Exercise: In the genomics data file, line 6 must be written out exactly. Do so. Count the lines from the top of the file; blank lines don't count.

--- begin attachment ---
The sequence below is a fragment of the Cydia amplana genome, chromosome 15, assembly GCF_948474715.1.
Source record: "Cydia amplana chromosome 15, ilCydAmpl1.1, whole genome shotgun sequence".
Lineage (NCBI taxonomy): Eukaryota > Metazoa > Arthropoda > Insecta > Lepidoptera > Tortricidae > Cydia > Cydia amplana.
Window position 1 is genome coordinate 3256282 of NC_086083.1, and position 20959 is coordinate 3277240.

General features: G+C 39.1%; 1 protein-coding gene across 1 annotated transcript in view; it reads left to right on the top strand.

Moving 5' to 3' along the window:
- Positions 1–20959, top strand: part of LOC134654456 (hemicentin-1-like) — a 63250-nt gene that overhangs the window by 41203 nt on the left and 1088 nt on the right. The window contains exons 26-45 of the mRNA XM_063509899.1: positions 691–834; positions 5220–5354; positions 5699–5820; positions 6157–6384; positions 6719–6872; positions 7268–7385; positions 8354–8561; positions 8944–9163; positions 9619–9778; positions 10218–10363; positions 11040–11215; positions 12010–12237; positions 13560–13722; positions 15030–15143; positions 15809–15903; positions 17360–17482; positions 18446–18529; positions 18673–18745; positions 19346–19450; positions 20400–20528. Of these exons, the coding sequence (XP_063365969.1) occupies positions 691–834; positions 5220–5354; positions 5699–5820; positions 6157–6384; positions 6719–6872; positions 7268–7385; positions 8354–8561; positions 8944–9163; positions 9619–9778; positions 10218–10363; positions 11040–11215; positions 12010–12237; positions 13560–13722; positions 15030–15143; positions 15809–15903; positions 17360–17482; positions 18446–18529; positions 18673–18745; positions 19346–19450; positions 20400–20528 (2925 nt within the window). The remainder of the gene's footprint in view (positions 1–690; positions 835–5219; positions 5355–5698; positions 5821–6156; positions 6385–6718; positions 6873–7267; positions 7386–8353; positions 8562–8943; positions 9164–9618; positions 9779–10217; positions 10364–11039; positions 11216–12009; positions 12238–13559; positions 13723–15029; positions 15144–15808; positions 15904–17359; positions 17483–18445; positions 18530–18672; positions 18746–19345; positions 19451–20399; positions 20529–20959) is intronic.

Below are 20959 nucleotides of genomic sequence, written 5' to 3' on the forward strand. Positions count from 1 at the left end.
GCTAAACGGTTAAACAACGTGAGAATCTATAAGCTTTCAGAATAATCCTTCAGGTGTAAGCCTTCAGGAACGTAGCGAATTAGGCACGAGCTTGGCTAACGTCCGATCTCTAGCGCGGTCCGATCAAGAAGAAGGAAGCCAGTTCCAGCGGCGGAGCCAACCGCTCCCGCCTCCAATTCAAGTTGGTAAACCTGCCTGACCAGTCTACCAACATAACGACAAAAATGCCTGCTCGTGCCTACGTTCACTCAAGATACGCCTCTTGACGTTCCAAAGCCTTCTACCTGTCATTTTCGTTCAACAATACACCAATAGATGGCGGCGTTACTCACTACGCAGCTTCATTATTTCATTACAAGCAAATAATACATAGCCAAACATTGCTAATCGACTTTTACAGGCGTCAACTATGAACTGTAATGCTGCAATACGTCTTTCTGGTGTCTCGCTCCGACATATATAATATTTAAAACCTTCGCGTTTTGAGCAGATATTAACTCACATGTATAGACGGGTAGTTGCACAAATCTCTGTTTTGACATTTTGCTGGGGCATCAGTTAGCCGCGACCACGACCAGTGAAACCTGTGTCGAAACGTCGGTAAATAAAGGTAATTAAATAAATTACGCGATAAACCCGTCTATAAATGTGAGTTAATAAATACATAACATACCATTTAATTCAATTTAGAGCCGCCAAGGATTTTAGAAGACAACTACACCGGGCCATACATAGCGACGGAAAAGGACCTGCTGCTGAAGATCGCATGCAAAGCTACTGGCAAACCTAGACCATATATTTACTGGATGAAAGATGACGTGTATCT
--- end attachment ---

Moving 5' to 3' along the window: